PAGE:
Philosophy Research Archives 10:383-391 (1984)

Authors
Douglas Lackey
Baruch College (CUNY)
Abstract
This paper argues that there is a conflict between divine omniscience and the human right to privacy. The right to privacy derives from the right to moral autonomy, which human persons possess even against a divine being. It follows that if God exists and persists in knowing all things, his knowledge is a non-justifiable violation of a human right. On the other hand, if God exists and restricts his knowing in deference to human privacy, it follows that he cannot fulfill the traditional function of being the perfect and final judge of all things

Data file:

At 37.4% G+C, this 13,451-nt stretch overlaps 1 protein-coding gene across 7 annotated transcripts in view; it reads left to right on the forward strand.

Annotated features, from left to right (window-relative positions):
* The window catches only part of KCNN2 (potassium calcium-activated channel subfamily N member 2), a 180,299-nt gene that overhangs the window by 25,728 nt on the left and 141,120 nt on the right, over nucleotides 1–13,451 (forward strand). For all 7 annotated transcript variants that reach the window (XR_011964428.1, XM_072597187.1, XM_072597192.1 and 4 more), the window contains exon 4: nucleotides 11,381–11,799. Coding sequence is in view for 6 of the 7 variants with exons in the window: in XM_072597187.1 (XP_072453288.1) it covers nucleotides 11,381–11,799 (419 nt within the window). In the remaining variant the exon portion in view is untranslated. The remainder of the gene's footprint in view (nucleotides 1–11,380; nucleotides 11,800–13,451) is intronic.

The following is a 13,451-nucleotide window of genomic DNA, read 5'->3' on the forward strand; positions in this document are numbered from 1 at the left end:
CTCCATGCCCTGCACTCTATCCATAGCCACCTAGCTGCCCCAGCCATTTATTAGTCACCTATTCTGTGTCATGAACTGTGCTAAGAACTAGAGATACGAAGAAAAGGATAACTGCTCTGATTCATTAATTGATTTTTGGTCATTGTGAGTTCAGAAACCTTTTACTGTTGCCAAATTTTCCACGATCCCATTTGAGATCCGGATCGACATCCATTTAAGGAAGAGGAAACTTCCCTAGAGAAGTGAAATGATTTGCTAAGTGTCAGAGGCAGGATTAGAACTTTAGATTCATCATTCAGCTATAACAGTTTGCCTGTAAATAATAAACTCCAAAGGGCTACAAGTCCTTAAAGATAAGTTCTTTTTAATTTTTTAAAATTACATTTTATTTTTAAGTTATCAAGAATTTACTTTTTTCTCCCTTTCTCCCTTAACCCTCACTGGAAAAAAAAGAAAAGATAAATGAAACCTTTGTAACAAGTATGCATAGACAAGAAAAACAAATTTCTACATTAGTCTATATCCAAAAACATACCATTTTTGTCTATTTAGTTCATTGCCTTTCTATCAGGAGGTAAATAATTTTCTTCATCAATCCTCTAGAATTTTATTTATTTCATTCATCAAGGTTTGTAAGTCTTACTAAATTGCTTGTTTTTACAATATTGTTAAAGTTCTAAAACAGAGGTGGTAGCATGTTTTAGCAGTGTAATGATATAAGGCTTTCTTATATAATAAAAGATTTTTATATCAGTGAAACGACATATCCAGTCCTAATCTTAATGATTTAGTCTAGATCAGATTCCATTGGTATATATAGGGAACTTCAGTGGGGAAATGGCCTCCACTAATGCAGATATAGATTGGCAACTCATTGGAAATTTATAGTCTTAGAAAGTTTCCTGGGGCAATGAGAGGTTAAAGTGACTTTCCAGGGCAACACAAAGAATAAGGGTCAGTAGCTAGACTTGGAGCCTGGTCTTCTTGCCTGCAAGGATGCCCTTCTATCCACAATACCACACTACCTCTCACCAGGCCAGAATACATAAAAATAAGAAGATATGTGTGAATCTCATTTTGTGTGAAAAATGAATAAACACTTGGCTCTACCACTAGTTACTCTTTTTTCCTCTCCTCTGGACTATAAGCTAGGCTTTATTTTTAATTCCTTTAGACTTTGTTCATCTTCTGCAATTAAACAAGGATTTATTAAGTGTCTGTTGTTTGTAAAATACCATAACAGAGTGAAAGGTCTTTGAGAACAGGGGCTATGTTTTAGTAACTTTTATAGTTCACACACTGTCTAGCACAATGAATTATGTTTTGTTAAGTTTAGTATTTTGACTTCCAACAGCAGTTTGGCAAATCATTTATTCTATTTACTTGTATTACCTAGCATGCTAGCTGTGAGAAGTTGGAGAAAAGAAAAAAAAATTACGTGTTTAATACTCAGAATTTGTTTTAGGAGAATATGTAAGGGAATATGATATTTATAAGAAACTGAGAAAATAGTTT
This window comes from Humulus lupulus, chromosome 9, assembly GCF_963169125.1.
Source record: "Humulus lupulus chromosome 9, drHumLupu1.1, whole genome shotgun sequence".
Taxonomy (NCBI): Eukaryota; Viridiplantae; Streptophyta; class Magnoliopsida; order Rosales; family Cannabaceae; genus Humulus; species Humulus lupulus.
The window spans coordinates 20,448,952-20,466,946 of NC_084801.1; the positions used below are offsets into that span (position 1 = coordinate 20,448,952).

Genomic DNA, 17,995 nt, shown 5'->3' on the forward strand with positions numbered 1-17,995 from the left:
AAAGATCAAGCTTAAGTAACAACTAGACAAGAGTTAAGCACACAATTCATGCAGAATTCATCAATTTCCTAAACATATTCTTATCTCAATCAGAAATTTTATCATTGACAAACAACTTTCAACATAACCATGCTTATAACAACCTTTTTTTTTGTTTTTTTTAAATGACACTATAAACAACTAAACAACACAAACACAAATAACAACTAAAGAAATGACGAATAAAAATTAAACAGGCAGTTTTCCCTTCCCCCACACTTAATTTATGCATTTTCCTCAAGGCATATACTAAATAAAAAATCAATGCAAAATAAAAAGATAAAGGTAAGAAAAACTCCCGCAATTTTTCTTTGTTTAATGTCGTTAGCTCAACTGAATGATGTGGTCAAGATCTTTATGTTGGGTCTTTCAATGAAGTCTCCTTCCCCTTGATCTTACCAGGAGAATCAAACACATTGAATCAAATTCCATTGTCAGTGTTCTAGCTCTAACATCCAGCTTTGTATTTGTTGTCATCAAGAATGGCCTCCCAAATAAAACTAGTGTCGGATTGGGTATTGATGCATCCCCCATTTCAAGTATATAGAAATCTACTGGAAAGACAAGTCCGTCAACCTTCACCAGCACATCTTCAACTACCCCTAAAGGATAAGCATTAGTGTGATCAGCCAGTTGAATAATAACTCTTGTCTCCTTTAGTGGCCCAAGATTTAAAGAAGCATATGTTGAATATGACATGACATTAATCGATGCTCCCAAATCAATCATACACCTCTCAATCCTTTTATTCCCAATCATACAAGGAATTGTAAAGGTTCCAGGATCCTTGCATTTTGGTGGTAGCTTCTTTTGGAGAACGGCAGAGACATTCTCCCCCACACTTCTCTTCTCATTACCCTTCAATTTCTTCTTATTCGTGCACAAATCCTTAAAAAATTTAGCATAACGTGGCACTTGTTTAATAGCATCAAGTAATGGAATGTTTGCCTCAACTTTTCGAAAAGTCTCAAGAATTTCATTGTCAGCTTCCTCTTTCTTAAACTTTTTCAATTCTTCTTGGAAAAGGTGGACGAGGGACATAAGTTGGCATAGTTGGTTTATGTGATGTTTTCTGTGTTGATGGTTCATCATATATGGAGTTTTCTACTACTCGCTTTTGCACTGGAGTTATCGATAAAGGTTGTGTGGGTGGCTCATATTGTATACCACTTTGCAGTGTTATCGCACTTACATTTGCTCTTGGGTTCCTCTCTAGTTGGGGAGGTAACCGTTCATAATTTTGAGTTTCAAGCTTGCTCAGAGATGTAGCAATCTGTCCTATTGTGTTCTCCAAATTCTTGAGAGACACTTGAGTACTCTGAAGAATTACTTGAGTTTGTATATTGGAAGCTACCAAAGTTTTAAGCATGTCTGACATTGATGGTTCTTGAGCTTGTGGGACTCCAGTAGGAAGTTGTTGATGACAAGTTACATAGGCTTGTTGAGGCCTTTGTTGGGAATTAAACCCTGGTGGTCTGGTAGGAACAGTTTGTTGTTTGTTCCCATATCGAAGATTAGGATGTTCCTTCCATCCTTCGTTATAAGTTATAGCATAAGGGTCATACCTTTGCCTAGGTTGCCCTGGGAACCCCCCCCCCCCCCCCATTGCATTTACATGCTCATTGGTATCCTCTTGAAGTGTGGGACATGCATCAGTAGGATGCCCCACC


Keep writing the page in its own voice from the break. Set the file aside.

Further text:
Keywords Contemporary Philosophy  History of Philosophy
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ISBN(s) 0164-0771
DOI 10.5840/pra19841011
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On Preferring God's Non-Existence.Klaas J. Kraay & Chris Dragos - 2013 - Canadian Journal of Philosophy 43 (2):157-178.
Divine Omniscience, Privacy, and the State.David Elliott & Eldon Soifer - 2017 - International Journal for Philosophy of Religion 82 (3):251-271.

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